Helping you choose the right legal structure for your home staging business is out of my area of expertise (I am not a lawyer or a business consultant). So please, get legal advice. I’ll explain some of the pros and cons of some of the most likely legal structures for your business to take:

In a sole proprietorship, you do not need to file separate taxes. They are simple and work well for most home-based businesses. You have total control over every aspect of the business. However, since you and the business are basically the same entity, you would be personally liable in a lawsuit against the business. Also, when you die so does the business.

Partnerships require a partnership agreement between the two or more owners of the business. Partners share all expenses, profits, debts, and liabilities. Partnerships can be just the ticket when you lack an essential skill and your partner makes up what you feel you need to be successful in your business; however, many partnerships that start off ideal can end up with the partners having major disagreements that eventually lead to the break up of the business.

In a limited liability company (LLC) you have many of the same characteristics of the partnership but with limitations on the personal liability of the owners (called principals). They are less expensive to form than corporations but more so than a sole proprietorship. This type of company dissolves if one of the principals dies.

Regarding insurance: if you get an insurance policy for “interior decorating and consulting” it should do the trick. Interior designer policies are different but an insurance person said the keyword is to say “interior decorator.” You might have to call lots of places since staging is a relatively new concept.

As for being licensed and bonded, Google the phrase “surety bonds. These are the types of bonding that you should know about:

  • A performance bond is a guarantee that you will perform work according to the terms of a contract.
  • A bid bond is a guarantee that if you “win the bid” you will perform the work.
  • An indemnity bond is a guarantee to reimburse any loss incurred if you fail to perform or if you do not pay other contractors/others. You don’t need any special license as in “licensed contractor” and the like, which refer to state licensing for certain occupations.

If you are a partnership you should form a legal entity as such, get a business license with your city or county, and have a business bank account. If you were a sole proprietorship, you wouldn’t need quite the legal structure since you could get by opening a bank account with your social security number rather than getting a federal tax ID number.

Home Stager’s Contacts

You’ll be ahead of the game if you get to know some good contacts for services your clients are likely to need.

If you’re starting from scratch (no personal experience with a good lawn service, for example) call companies listed in the phone book, or in a community newspaper. Tell them right off the bat that you consult with people preparing their homes for sale; they may not know the term staging.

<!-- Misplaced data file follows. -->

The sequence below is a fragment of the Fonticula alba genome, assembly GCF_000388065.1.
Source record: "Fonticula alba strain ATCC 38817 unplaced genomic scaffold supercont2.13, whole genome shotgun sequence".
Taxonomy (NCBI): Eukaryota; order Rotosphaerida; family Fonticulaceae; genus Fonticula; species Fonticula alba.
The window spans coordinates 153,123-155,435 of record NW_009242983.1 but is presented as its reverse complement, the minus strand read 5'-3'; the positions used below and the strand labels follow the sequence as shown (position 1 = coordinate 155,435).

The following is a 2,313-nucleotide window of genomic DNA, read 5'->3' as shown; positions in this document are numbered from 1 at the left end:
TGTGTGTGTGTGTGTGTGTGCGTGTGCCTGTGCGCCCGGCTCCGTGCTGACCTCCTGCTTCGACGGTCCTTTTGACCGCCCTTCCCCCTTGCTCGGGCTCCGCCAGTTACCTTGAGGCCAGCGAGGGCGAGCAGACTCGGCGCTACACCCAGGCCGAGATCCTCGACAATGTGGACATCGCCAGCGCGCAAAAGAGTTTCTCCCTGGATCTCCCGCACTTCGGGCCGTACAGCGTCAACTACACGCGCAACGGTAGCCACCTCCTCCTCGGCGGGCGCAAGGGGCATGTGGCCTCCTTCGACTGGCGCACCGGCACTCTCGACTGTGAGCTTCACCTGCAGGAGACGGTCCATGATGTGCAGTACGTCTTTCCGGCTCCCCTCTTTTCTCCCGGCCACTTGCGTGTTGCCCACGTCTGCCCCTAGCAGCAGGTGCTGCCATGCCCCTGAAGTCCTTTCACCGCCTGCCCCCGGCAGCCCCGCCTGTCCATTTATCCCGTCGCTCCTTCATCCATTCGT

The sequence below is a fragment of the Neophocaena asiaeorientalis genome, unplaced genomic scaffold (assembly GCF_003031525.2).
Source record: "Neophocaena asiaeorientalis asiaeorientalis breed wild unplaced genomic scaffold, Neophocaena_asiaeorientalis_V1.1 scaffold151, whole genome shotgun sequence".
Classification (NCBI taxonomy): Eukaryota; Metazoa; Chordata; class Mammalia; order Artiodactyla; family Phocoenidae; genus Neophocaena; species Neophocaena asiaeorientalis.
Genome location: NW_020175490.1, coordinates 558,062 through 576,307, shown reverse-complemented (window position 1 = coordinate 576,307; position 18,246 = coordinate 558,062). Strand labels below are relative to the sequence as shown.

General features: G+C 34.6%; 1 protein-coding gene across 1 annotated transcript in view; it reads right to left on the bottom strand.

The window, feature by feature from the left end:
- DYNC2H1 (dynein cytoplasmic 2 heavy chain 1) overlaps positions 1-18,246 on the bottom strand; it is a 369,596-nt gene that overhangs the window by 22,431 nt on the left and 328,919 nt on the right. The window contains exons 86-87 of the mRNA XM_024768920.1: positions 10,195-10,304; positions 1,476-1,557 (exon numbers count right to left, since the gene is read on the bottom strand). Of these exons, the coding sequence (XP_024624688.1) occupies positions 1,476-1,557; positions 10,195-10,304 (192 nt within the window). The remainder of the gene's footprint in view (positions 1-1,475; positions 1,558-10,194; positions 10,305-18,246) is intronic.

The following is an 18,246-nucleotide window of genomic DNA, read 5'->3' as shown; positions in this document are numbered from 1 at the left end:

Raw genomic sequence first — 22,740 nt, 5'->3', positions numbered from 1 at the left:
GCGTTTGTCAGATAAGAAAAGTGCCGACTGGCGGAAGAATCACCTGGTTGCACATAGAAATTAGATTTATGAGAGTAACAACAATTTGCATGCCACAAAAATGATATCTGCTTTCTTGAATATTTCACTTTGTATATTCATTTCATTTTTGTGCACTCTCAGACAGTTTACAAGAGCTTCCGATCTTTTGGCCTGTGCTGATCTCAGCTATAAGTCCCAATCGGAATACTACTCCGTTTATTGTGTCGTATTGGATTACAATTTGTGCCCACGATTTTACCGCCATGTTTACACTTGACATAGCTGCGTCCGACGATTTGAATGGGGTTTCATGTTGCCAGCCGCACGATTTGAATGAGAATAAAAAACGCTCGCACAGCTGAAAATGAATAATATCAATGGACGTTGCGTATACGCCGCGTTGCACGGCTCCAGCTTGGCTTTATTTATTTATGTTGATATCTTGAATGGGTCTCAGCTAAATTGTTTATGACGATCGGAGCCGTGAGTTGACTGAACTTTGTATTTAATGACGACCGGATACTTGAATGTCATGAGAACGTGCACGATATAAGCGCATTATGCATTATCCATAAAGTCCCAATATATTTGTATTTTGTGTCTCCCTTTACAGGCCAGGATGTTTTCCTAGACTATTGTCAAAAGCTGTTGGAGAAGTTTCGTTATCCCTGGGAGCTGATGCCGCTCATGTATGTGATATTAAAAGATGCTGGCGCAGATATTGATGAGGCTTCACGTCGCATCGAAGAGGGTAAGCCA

Let them know that you are someone that can potentially bring them lots of business. Say you’re looking for someone excellent to refer clients to. Ask for information on the company to be sent to you; many companies offer packets for new clients, usually including testimonials, services offered, info on the products they use, etc. Tell them you may need their services on relatively short notice, and see what they say. The minute you don’t like their answers, tell them thank you and hang up. If it is a company that has you leave a message, pay attention to how quickly they call you back. It should be a prompt response, within the same day for sure; or first thing in the morning if you left the message late in the day.

When you think you’ve found someone good, dig a little deeper. It is relatively easy to check with your state’s contractor licensing board (if applicable) for any complaints against the company. Search for them on Google and see what turns up. Believe me, when you find someone excellent to recommend to clients, it will be worth the research.

When you have the contacts you like you can just leave a list with your clients so they can figure out what projects they want to tackle on their own and what they want to hire a pro for.

Turning Yourself Into A “Presenter”

This is one of the toughest aspects of this business for many people. The key is practice. I get asked about this all the time since it is a common problem.

Some people may be natural presenters, but more often you just have to work at it. Many times you think you’re bad at it because you’ve never really done it and it seems scary. Then you do it and you realize, “I’m better than I expected!”

Don’t think negatively about your speaking skills, whatever happens. Practice your presentation/speaking skills in front of a mirror. When you’re pretty comfortable with the mirror move on to presenting to your friends and family.